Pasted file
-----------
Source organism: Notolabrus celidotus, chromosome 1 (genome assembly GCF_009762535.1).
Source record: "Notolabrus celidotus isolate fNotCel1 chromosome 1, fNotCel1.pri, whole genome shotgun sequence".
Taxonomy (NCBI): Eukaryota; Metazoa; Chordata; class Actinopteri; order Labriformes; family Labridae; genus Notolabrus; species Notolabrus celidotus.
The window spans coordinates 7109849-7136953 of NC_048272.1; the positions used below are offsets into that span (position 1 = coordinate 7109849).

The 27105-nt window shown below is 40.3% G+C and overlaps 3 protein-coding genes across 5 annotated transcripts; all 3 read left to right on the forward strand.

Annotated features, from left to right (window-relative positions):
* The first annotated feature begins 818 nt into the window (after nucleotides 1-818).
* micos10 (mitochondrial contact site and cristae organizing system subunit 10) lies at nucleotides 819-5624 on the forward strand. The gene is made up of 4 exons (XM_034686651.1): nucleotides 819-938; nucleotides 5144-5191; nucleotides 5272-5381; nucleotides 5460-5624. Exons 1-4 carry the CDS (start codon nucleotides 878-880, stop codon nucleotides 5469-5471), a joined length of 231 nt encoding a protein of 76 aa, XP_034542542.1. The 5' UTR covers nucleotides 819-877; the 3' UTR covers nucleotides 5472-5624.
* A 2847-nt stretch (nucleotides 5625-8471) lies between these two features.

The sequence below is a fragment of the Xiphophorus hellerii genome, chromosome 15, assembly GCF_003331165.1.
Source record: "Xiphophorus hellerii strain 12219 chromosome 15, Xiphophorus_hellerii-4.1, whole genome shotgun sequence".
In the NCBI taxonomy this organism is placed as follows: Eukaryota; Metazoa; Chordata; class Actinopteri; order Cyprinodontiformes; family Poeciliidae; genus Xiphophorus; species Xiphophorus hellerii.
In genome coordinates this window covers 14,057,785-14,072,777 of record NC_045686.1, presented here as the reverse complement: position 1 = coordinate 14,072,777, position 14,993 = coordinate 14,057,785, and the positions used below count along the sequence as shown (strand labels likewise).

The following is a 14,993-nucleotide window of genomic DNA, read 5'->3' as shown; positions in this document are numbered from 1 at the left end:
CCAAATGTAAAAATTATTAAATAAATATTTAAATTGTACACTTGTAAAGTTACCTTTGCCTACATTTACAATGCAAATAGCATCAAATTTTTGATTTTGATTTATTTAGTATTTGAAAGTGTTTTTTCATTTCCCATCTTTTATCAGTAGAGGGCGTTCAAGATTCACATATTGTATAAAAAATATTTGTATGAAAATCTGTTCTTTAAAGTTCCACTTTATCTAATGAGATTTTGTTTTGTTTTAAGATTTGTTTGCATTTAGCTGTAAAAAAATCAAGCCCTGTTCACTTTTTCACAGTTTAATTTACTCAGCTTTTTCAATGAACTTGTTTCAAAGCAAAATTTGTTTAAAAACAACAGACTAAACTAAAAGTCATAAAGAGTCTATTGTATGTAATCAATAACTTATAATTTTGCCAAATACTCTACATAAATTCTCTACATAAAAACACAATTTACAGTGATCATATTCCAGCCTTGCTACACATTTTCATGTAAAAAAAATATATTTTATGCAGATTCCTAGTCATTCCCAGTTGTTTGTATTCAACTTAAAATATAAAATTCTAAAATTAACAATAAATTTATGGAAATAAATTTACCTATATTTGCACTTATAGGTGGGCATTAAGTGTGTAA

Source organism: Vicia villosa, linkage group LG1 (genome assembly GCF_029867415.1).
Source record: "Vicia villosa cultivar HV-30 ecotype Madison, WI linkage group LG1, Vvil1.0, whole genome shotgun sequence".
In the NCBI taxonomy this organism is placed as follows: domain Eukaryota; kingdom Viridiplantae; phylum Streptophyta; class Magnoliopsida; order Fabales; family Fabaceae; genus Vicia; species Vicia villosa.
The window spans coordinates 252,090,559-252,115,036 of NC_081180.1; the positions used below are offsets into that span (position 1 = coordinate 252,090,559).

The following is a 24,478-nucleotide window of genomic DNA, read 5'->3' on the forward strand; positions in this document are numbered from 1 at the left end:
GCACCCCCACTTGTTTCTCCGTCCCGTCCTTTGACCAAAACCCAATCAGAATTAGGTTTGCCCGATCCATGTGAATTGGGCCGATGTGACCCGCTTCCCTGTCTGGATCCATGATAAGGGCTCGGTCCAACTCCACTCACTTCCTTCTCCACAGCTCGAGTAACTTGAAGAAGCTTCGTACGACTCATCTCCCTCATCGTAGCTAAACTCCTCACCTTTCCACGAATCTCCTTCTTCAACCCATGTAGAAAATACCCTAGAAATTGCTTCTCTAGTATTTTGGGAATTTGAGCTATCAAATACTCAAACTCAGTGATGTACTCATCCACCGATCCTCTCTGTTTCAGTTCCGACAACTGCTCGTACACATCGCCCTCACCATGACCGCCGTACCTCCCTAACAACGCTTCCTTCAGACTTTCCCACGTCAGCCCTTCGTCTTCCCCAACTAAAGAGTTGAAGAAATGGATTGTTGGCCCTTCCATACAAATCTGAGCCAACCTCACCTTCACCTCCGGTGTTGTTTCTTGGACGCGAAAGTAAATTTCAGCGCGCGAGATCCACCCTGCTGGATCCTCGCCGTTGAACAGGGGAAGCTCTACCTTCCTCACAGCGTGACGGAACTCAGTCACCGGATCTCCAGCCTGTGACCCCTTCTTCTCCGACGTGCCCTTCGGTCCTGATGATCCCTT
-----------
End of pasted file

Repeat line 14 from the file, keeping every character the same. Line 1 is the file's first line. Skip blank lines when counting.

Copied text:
The following is a 14,993-nucleotide window of genomic DNA, read 5'->3' as shown; positions in this document are numbered from 1 at the left end: